Dark days


Hard, now, to tell just where and who I’ve been
These last, dark days. From some strange sleep I’ve woken;
A morning-after taste of strange words spoken,
My mind a rain-washed sky. Phantasms seen
On those dead ways I walked alone: the end
Of days and dreams – of life itself; night falling
Without a hope of dawn; the chasm calling
With sweet and poisoned promises. I’ll mend
As I have many times before; the hole
I dug myself will be filled in. I’m learning
To live again, again: a slow returning
To normal service in my shuttered soul.
A kind of death, a falling out of time.
I’ll go no deeper. So begins the climb.


Decided to try stretching the sonnet form a bit further: ABBA CDDC EFFE GG rhyme scheme, and an extra ‘weak’ or ‘feminine’ (not my terminology!) syllable on the middle lines of the three quatrains. I can safely say I enjoyed writing this piece a whole lot more than the few days that inspired it..! N.


5 thoughts on “Dark days

  1. Wow, this is so good–I missed the form, captivated by the “experience”. Nonetheless, bravo–on stretching the sonnet form, and surviving its inspiration. I’m pretty sure I’ve been “there”, but it didn’t produce a sonnet for me…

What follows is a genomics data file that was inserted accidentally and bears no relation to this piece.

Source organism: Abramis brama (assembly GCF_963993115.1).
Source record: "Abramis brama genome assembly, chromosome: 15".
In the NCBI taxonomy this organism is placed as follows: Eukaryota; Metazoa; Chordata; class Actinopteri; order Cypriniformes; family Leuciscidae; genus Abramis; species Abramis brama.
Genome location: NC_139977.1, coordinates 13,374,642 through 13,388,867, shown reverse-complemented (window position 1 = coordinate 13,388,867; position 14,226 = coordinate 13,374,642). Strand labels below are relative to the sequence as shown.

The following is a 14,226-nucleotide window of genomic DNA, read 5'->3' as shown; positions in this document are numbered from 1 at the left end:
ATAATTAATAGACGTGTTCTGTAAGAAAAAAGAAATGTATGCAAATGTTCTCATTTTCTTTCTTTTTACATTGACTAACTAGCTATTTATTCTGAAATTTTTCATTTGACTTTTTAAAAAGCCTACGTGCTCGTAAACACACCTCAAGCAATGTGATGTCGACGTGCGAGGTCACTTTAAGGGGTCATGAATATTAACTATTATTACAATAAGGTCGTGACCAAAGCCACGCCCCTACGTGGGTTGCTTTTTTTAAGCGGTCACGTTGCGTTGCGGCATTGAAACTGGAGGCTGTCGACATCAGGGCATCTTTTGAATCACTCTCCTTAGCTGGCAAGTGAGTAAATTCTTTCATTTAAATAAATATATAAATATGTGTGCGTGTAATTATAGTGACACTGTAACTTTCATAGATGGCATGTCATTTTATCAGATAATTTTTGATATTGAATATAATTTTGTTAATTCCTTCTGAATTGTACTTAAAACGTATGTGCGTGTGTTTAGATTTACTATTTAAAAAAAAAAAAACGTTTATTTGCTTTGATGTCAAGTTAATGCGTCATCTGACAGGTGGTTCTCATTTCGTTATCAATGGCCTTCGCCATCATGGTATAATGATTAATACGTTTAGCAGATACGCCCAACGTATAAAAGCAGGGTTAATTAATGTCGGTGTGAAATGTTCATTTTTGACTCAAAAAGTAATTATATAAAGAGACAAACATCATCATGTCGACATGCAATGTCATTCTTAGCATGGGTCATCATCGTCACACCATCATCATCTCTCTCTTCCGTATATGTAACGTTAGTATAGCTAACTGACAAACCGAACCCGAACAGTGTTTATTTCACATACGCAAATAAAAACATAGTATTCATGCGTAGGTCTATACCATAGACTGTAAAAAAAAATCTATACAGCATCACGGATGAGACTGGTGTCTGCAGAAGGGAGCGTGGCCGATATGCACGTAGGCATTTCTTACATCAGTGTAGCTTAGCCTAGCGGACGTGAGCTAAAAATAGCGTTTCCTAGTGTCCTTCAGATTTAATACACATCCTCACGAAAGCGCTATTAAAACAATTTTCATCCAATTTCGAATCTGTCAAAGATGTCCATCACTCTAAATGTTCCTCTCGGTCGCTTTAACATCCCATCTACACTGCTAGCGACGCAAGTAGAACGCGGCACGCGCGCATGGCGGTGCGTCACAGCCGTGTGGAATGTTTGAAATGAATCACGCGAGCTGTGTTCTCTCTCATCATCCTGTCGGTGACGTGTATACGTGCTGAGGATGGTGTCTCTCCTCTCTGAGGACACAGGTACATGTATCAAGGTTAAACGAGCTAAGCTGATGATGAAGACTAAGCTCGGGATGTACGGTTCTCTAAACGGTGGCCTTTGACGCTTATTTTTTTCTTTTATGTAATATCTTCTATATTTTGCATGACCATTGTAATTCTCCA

• Thank you so much. I’m always worried that the form might end up ‘getting in the way’, so the fact that you didn’t notice it here is wonderful!! And to have it described as an ‘experience’ is humbling. N.x

      • That’s the funny thing about “forms”–sometimes they’re very helpful for me to structure, rein in, my thoughts–other times, particularly when I’m feeling the emotion of what I’m writing, the form can be a bit confining. Nonetheless, I try to stick to the tanka form–it works fairly well for me, keeps me from going too wild… God bless you!

  2. Nick, I like your experimentation. As you know I believe in craft and experimenting with craft, no matter how difficult that is. I, probably like every human being, has been in this place that makes up this poem’s subject, but to be able to leave it behind in iambic pentameter with male and female rhymes, well… Wonderful work, as usual.

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